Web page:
RALEIGH — Attorney General Roy Cooper used North Carolina gas-tax revenue to reimburse Washington lawyers thousands of dollars in unnecessary hotel and airline fees, according to receipts and travel records obtained by Carolina Journal.
The documents suggest that Cooper’s office has been less than thorough in reviewing expense reports submitted by Resolution Law Group, a firm assisting Cooper in his pollution control suit against the Tennessee Valley Authority.
Invoices show that a Resolution paralegal was reimbursed almost $7,000 last year for a month-long stay at an upscale Washington, D.C., hotel. But airline receipts indicate that she was present at the hotel only 12 out of 29 nights, incurring more than $4,000 in unused room fees.
Other records show that Cooper’s office reimbursed Resolution’s lead counsel in the TVA case nearly $500 for a flight between Asheville and Washington that he never took.
As reported by CJ in March, Cooper also repaid Resolution lawyers for alcohol, candy, airline flight upgrades, and valet parking, in addition to paying the Ayres Law Group, a second firm assisting with the TVA case, up to $515 per hour in legal fees.
The reimbursements in part came from $1.7 million in gas-tax revenue and inspection and maintenance fees that Cooper’s office transferred from the N.C. Division of Air Quality to help meet TVA litigation expenses. DAQ is planning to cut 25 staff positions in the fiscal year that began Wednesday; budget constraints caused by the transfers are cited as one reason for the agency’s reduction in personnel.
Resolution lawyers declined to be interviewed. Noelle Talley, public information officer for the Justice Department, has defended the costs as “appropriate and necessary.”
Last summer, Resolution paralegal Barbi Sloan booked a king suite for 29 nights at the Embassy Suites Hotel at the Chevy Chase Pavilion in Washington, D.C. The total cost, including room tax, was $6,939.99.
Sloan “usually works in Indiana and needed to travel to Washington, [D.C.], to work with attorneys to make sure more than 400 lengthy exhibits were ready for trial,” wrote Talley in response to e-mailed questions.
Airline receipts show that Sloan flew back to Indianapolis for long weekends, leaving the room vacant for 17 nights. The cost for the unused nights was $4,068.27.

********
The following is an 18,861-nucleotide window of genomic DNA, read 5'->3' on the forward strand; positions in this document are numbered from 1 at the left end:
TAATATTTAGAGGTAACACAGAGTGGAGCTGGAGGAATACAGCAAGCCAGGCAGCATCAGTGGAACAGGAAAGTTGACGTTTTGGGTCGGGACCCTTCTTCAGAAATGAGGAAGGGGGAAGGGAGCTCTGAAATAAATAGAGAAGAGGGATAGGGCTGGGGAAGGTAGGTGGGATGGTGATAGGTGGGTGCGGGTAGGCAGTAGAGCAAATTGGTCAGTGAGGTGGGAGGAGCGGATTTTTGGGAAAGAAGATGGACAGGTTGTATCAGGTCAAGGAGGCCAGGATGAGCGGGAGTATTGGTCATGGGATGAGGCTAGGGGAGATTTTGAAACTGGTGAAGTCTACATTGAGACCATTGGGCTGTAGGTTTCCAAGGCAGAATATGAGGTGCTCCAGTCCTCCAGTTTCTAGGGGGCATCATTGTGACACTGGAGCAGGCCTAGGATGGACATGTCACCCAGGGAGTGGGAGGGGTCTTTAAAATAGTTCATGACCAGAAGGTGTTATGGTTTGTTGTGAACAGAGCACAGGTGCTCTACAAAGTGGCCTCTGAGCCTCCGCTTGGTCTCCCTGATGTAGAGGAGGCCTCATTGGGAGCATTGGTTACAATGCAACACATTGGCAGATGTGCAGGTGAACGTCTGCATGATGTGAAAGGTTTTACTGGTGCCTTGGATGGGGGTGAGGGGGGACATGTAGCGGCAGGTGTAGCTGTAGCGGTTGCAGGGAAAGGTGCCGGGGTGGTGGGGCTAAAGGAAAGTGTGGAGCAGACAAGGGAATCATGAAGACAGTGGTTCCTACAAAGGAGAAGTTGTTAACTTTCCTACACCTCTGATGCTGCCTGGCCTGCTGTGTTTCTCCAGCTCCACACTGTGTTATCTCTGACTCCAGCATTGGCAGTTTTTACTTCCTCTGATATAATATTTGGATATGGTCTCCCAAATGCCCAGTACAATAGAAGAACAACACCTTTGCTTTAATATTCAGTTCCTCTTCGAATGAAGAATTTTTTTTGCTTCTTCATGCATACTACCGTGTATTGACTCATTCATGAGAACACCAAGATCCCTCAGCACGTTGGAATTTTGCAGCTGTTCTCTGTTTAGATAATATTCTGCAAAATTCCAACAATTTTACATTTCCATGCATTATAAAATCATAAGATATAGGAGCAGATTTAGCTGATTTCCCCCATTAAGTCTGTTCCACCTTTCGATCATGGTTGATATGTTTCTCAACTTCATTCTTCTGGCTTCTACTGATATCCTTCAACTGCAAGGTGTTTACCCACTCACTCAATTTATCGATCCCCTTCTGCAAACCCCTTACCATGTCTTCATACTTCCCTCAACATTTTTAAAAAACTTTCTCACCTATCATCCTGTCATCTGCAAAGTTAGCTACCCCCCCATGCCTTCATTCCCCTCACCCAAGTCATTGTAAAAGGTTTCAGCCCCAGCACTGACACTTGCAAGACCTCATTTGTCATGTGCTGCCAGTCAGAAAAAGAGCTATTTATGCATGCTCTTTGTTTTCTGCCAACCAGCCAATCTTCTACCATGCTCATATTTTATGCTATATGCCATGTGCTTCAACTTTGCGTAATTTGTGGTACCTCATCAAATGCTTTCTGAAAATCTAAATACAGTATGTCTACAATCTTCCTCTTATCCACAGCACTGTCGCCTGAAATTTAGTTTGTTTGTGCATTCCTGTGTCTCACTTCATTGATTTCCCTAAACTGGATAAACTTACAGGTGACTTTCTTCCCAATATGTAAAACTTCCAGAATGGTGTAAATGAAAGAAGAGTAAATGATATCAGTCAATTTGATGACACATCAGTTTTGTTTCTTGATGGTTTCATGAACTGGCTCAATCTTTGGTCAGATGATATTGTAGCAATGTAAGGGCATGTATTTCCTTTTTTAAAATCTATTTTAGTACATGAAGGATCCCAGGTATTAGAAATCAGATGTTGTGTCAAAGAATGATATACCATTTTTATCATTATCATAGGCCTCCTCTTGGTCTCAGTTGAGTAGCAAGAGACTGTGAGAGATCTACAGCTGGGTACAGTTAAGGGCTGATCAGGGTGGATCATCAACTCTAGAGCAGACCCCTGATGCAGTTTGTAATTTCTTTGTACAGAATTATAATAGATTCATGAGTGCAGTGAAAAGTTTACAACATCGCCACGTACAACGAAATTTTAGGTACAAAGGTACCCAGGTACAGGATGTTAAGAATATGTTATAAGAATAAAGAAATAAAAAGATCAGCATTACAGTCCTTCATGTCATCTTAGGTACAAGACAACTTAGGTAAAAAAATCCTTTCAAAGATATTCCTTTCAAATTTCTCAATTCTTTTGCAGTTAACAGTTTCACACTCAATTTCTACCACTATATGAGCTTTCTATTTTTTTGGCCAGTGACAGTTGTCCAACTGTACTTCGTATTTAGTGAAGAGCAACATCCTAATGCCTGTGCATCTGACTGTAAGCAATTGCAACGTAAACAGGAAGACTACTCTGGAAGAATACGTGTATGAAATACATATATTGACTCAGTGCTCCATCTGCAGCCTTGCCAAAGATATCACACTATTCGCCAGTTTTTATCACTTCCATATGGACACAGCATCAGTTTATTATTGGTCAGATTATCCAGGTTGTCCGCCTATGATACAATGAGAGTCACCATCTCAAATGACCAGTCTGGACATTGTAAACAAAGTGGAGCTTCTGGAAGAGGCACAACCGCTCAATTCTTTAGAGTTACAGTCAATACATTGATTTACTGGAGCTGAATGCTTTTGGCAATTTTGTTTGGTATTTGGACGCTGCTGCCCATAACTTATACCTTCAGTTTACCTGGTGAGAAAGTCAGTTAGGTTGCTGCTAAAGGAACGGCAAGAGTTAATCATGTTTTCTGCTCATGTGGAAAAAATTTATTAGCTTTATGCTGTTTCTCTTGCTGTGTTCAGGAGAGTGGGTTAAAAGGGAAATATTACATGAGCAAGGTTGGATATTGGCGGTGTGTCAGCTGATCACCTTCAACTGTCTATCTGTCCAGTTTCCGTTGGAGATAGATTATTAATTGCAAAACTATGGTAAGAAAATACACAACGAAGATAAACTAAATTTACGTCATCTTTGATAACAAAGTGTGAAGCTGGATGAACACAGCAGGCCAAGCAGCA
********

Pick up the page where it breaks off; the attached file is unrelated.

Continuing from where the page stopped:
Sloan also spent $1,881 on roundtrip airfare between Indianapolis and Washington during the month-long period, plus $1,218 more for a trip to Asheville.
Asked why Sloan booked the room for unused nights, Talley said that Resolution negotiated a discounted rate of $209 per night for a one-month stay, which was cheaper than paying the standard price of $299 per night.
Even at that rate, however, Resolution would have saved several thousand dollars if it had reserved the room at the nightly rate for the 12 nights Sloan was present in Washington. Follow-up questions to Talley seeking clarification were not returned by press time.
A king suite can be booked for $259 per night with one week’s notice, or $209 per night with one month’s notice, according to Embassy Suites’ online rate calculator. An extended stay discount of 14 or more nights is also available at a rate of $229 per night and $189 per night, respectively.
Shortly after Sloan’s trip to Washington, Resolution attorney Michael Goodstein took a three-week trip to Asheville for the TVA trial.
He brought a roundtrip ticket for $802, but opted to return to Washington early, incurring an additional $799 one-way ticket. That left a portion of his roundtrip ticket unused.
The Justice Department “will be refunded $481 by Michael Goodstein for the unused portion” of the ticket, Talley said.
Receipts also show that Goodstein paid $1,205.50 for a rental car, which he drove 110 miles. Talley said the car “was used for daily travel between the hotel and the courthouse, including transportation of exhibits, work papers, witnesses, and members of the trial team.”
DAQ budget cuts
State lawmakers included provisions in the last two budgets allowing for the transfer of gas tax and inspection and maintenance fees from DAQ to the Justice Department for the TVA case. The transfers in part have forced the agency to cut 25 staff positions.
An internal e-mail memo by DAQ Director Keith Overcash dated May 4 reported that “the most recent loss of funds, combined with an additional loss of $1.75 million over the last two years to help pay for the TVA lawsuit” has forced the agency to “move up the timetable to reduce the number of positions funded by DAQ.”
Overcash wrote in a memo last year that the gas tax transfer was “a dramatic blow” and would “cut some critical funding for the state’s air quality program.”
David N. Bass is an associate editor of Carolina Journal.